Is opinion superior?

It is difficult to understand the fascination for the words “column” and “opinion” among Indian journalists, as compared to “stories” and “reports”.  Many think if you get an “opportunity” to write an opinion column, you have arrived as a journalist.

This perceived sense of superiority of “opinion” often makes media pass off good reporting and even data analysis as opinion. This piece in Mint, Why India’s sanitation crisis is a public health emergency, is a fairly good example of data journalism, which tries to corelate India’s widespread practice of open defecation with malnutrition. The accompanying map too is a fairly good, if not extraordinary, visualization.

But why the hell should it be labeled as opinion? Is it to give it that supposed importance or is there no other sections that the editors can fit it into?

In fact, data journalism is not as new or rare as we think it is in India. Stories like these are actually data journalism pieces. Just that many publications do not realize it.




India has the third highest obese population….

…but its mostly because of our large population; the obesity rate is still not very high.

India has the third highest obese population in the world, according to a study by an international consortium of researchers led by the Institute for Health Metrics and Evaluation (IHME) at the University of Washington. Obesity is defined as having a BMI equal to or greater than 30.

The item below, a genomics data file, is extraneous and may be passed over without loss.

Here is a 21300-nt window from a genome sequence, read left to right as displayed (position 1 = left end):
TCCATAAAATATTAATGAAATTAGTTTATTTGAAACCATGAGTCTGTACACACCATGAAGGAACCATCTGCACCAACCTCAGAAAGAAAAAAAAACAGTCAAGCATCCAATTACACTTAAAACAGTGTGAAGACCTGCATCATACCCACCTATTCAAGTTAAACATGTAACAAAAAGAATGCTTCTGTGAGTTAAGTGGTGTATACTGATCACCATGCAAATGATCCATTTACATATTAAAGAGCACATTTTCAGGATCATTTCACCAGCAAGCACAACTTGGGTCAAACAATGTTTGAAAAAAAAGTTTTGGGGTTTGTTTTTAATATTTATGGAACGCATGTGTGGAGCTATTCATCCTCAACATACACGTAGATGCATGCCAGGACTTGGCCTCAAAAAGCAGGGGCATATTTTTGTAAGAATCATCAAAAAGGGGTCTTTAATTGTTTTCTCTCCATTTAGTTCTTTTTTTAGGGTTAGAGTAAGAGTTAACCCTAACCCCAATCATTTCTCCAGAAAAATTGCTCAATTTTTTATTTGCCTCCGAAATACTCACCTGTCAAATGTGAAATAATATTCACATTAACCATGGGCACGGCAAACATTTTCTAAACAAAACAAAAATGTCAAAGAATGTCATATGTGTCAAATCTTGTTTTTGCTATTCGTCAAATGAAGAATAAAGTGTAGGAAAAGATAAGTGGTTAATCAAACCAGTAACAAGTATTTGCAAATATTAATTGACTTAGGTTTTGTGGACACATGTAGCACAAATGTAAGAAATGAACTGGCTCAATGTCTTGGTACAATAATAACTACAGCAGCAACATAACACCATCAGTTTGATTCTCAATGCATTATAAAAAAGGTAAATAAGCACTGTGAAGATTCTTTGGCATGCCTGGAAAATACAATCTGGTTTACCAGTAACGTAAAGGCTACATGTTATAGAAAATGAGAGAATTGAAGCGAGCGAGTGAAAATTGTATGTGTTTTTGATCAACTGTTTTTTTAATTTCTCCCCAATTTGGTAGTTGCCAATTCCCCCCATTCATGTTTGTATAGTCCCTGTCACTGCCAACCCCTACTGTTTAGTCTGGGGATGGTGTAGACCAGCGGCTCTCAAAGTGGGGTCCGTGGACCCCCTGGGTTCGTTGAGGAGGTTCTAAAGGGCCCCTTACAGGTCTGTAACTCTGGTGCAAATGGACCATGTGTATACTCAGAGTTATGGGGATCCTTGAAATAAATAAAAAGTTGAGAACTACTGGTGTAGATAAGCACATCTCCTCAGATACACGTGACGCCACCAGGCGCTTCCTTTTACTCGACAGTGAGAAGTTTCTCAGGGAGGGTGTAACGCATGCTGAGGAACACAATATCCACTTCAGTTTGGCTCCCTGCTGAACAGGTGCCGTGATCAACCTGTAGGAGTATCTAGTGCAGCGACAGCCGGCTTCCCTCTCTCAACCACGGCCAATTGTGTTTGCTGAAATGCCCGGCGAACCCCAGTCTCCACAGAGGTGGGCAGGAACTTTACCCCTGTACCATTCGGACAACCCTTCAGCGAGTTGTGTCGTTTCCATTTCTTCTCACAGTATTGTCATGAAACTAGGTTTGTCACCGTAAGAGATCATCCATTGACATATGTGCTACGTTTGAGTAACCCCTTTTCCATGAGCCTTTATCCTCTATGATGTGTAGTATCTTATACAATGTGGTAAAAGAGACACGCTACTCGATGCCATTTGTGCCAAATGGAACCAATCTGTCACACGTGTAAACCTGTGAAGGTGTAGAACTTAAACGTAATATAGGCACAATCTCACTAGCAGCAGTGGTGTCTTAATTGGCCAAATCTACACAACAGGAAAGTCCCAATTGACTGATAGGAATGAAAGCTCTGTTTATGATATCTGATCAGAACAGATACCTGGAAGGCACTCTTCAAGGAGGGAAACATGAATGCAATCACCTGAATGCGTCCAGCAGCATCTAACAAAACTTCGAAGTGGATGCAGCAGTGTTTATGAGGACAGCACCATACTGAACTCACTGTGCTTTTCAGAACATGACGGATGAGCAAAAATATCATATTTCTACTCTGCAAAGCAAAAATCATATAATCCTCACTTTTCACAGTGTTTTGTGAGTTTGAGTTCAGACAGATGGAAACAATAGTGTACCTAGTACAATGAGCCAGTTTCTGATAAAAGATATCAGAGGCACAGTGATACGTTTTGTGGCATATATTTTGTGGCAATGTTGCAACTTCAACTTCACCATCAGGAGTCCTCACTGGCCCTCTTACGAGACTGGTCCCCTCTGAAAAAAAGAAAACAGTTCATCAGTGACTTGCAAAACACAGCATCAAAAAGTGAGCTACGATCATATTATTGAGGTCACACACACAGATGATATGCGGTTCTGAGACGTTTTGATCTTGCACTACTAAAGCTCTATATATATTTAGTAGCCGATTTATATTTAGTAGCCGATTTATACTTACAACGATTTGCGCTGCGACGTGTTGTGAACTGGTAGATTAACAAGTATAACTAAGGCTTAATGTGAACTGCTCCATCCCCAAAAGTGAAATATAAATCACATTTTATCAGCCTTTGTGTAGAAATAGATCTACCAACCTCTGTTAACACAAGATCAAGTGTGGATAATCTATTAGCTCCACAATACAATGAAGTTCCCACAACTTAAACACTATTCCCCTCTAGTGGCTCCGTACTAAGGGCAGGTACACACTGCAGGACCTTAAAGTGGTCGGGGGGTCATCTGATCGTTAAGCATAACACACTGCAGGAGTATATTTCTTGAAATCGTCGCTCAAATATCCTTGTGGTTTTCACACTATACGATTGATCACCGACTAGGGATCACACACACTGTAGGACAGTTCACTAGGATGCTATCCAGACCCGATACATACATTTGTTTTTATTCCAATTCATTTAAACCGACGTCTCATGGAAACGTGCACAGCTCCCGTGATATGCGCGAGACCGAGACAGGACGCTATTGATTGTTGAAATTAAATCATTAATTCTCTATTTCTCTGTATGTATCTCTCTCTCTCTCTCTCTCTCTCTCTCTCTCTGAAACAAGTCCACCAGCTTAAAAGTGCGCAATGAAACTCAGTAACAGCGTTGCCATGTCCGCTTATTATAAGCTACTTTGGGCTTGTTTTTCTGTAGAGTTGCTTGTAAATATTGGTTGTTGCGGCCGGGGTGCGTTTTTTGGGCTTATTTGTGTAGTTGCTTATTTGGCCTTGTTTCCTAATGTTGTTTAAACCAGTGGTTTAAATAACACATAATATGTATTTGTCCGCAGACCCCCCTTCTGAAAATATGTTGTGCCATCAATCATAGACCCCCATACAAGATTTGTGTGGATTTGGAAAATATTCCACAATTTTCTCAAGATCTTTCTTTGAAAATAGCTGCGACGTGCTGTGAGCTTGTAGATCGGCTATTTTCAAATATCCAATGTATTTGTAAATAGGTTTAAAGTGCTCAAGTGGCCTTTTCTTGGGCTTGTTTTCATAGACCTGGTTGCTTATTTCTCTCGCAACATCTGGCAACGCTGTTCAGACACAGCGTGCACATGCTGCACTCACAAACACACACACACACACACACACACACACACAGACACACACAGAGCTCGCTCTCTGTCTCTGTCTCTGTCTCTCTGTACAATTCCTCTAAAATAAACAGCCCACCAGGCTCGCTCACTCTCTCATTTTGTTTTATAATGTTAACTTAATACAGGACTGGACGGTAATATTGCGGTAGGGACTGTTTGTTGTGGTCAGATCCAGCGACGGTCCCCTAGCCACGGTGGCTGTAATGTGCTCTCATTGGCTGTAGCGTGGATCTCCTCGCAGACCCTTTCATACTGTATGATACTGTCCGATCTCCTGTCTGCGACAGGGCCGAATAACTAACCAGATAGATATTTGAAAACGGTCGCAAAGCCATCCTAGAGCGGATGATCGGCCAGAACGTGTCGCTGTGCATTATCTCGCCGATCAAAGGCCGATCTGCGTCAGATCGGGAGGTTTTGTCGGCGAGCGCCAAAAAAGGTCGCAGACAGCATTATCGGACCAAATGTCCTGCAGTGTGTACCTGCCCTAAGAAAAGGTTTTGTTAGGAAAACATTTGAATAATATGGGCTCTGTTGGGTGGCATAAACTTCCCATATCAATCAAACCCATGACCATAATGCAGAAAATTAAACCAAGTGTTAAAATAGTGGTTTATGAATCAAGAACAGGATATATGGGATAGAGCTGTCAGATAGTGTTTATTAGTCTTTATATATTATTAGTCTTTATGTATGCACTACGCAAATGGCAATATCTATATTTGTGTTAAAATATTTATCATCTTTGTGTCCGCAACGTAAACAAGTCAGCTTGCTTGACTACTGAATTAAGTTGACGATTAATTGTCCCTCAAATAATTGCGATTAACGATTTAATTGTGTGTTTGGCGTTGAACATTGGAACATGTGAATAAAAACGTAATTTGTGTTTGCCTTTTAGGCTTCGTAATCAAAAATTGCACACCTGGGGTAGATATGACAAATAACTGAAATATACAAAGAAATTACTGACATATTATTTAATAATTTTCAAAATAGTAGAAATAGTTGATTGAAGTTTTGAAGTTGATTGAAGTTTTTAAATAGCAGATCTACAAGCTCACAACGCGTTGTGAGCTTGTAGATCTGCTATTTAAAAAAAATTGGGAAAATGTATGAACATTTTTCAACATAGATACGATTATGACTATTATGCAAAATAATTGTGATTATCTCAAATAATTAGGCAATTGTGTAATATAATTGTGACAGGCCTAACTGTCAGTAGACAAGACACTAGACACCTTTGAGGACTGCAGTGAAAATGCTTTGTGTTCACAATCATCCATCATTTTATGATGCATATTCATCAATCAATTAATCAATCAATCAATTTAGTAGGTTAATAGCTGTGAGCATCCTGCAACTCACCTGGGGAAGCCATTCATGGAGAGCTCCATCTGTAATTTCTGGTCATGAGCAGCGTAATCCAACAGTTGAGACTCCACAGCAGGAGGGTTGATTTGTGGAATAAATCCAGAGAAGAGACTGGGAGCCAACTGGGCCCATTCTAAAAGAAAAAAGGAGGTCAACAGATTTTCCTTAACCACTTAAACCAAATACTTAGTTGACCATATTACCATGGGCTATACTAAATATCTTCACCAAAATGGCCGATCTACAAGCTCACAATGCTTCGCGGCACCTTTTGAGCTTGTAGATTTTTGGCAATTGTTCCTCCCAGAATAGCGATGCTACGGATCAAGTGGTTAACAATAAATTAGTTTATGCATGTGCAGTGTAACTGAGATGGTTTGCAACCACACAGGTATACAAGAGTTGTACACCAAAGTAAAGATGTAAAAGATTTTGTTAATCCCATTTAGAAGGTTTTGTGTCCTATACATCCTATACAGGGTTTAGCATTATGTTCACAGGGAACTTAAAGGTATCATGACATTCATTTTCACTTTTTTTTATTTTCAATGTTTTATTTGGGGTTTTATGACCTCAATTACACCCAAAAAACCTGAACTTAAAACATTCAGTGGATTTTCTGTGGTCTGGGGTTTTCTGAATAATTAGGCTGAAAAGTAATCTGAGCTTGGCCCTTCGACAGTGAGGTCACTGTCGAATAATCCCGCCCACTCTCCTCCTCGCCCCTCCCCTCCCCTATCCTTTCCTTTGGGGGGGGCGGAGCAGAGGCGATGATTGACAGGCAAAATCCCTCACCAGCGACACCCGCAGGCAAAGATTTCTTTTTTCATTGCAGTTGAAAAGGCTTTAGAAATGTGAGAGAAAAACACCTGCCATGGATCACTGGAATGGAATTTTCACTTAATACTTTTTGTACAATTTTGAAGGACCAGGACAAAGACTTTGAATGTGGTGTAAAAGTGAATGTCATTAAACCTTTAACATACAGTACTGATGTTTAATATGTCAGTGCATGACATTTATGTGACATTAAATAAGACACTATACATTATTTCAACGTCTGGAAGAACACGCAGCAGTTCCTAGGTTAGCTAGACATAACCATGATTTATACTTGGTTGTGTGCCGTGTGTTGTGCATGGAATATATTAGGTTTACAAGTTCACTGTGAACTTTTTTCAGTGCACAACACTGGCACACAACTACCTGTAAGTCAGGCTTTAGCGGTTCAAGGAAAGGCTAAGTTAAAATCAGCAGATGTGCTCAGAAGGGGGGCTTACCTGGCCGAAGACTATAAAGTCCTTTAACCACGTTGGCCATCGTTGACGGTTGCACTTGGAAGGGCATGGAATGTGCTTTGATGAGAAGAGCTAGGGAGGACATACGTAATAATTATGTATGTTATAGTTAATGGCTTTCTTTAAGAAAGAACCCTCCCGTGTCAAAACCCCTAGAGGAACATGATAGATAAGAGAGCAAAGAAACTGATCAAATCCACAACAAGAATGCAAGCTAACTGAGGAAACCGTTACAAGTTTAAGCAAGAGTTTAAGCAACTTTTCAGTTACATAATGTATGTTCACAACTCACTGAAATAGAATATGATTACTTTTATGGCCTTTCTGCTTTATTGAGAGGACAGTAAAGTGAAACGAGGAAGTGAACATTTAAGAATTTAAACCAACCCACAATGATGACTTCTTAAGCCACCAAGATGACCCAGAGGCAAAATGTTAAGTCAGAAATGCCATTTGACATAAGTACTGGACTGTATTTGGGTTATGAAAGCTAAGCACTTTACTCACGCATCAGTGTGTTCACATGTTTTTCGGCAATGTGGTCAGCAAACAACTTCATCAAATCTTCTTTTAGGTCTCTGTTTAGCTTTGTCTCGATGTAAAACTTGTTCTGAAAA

But do not worry. Any absolute number would look big when it comes to India, because of India’s large population. In terms of percentage of obese people, India is almost at the bottom of the table, among large nations.

The study finds that more than 50% of the world’s 671 million obese live in 10 countries (ranked beginning with the countries with the most obese people): US, China, India, Russia, Brazil, Mexico, Egypt, Germany, Pakistan, and Indonesia. As you can see in the bar charts below, India has the lowest obesity rate among all of them as well as some other major countries that we have included, both among adults and children.


Children obesity

The study further finds that between 1980 and 2013, the prevalence of overweight/obese children and adolescents increased by nearly 50%. In 2013, more than 22% of girls and nearly 24% of boys living in developed countries were found to be overweight or obese. Rates are also on the rise among children and adolescents in the developing world, where nearly 13% of boys and more than 13% of girls are overweight or obese

While India’s good showing may be because of the ‘average’ effect (the country has a lot of malnourished children), it still ooks impressive as many of the other developing countries such as Egypt, South Africa and Sudan have higher obese people. Here is an infographic from the researchers.

Unfortunately, we have not found the story in any of the major Indian publication, at the time of writing this.